Larry Ferlazzo’s Websites of the Day…

…For Teaching ELL, ESL, & EFL

The Best Sites For Learning Online Safety


One of the first “The Best…” lists I created was The Best Eleven Websites For Students To Learn About Computers.  I included two-or-three sites about online safety that were accessible to English Language Learners on that list.  Since that time, though, quite a few additional resources have become available, so I thought it was time to make a list entirely devoted to that topic.

You can also find these links, along with many others, on my website under Computers.

You might also be interested in The Best Teacher Resources For Online Student Safety & Legal Issues, which is specifically focused on issues around students creating online content.

Unfortunately, most of the sites on this list — except for the first one — might be considered a bit too “childish” by teenage and adult English Language Learners.  I didn’t include others that might be more mature because they had people speaking too fast or didn’t offer audio support for complex text.

Here are my choices for The Best Sites For Learning Online Safety (and are accessible to English Language Learners):

Think U Know has a good animated and audio Cyber Cafe that older ELL’s would like.

The Welcome To The Web section on Staying Safe is very good.

Brainpop has a free movie on Internet Safety. Brainpop also has a Digital Citizenship page that periodically has other related movies available at no cost.

Privacy Playground uses “cyberpigs” to teach online safety in an animated adventure.

Sid’s Online Safety Guide is pretty exhaustive.

Safe Kids has a decent online safety quiz.

The Council of Europe designed an online game “Through the Wild Web Woods” to help children learn basic Internet safety rules. It’s available in 14 different languages.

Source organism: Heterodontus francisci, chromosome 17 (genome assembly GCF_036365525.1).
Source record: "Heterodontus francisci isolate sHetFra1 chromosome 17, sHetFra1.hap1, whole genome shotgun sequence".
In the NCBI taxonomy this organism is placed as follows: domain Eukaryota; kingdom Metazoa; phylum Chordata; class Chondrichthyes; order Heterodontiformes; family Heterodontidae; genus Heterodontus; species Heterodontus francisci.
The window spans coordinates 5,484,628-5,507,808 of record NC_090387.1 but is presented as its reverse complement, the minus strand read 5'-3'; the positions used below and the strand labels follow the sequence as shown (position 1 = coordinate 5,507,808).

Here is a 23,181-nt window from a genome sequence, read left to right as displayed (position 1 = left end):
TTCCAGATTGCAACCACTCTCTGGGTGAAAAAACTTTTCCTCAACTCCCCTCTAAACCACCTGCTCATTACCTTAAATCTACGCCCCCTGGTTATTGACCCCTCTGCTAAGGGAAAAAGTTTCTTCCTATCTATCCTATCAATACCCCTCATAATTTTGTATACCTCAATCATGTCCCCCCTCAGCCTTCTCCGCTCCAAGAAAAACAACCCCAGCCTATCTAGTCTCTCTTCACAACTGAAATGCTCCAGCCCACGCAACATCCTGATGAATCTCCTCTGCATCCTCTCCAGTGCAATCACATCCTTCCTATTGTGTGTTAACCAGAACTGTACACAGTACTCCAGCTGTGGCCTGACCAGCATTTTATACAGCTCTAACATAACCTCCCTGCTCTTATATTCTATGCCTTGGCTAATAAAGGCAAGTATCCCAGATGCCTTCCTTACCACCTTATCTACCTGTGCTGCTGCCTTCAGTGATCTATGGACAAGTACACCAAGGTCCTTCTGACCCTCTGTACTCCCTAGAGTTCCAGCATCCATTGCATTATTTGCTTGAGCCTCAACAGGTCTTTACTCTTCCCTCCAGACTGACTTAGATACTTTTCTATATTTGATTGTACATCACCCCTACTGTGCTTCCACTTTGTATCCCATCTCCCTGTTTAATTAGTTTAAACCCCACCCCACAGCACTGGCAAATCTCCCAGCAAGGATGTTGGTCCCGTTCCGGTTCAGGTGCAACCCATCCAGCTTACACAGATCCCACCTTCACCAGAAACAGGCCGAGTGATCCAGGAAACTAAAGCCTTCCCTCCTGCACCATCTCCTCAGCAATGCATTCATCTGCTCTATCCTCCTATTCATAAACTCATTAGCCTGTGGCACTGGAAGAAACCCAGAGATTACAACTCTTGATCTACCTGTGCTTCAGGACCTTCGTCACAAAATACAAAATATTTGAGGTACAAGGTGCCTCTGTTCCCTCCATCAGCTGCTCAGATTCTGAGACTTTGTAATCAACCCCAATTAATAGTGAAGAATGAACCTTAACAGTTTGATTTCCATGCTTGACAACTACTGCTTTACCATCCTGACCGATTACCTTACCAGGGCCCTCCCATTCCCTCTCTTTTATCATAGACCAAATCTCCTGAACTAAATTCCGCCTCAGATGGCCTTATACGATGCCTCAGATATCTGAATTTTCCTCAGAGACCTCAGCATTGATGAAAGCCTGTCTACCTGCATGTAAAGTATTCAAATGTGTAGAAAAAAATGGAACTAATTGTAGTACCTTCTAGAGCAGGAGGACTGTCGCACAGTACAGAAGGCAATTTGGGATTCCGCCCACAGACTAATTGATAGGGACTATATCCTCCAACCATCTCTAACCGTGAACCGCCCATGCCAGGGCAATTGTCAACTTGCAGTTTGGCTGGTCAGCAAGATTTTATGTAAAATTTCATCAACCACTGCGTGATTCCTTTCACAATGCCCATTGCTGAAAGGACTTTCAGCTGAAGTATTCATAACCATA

Professor Garfield: Internet Safety and You

“How To Control Your Privacy Online” is a fairly accessible interactive from The Wall Street Journal.

An infographic showing the Top 20 passwords of all-time might provide some useful information to teachers and to students.

A complete guide to web, Facebook, Twitter, and Google Plus privacy and security! is a must-read article by Ronnie Burt from Edublogs.

On Guard Online has a series of games accessible to Intermediate English Language Learners. It’s a Federal Trade Commission site.

I’ve previously posted about “Internet Essentials,” Comcast’s program for providing low-cost Internet service to low-income students. They’ve published a series of relatively decent online videos on using computers and online safety. They seem accessible (and also have closed captioning). I think they’re particularly good for online safety issues because most other similar programs that are accessible to English Language Learners are clearly geared toward young children, while these seem to be more engaging to adolescent and adults.

If you still need more cybersafety resources, the place to go is a page at New Jersey’s Belmar Elementary School’s website. Kevin O’Donnell has put together an exhaustive group of links together.

The 30 Most Popular Passwords Stolen From LinkedIn [INFOGRAPHIC] is from Mashable.

Should I Change My Password? tells you if your email security has been breached. You can read more about it at LifeHacker.

How Secure Is My Password? evaluates how long it would take a hacker to figure out…your password. Thanks to Richard Byrne for the tip.

As always, suggestions and feedback are welcome.

If you found this post useful, you might want to look at previous “The Best…” lists and also consider subscribing to this blog for free.

Author: Larry Ferlazzo

I'm a high school teacher in Sacramento, CA.


    Not sure if cyberbullying fits this category, but I find this site helpful because it is organized by age.

  2. Hi Larry
    Northwest Grid is part of the National Education Network. – follow the esafety link to see more of the work we’ve undertaken. You may find the audit tool and ‘esafely’ vid particularly useful


  3. I love you site and visit daily. I will check the Internet Safety links out. I have a pretty good list going at

  4. I have found NetSmartz to have great resources for multiple grade levels as well as parent presentations. WiredSafety also has good information and activites to use in the classroom. Between the two sites, I have taught a 3-4 week class on internet safety.

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  6. I think its good that sombody is taking the initiative to tell people about these things

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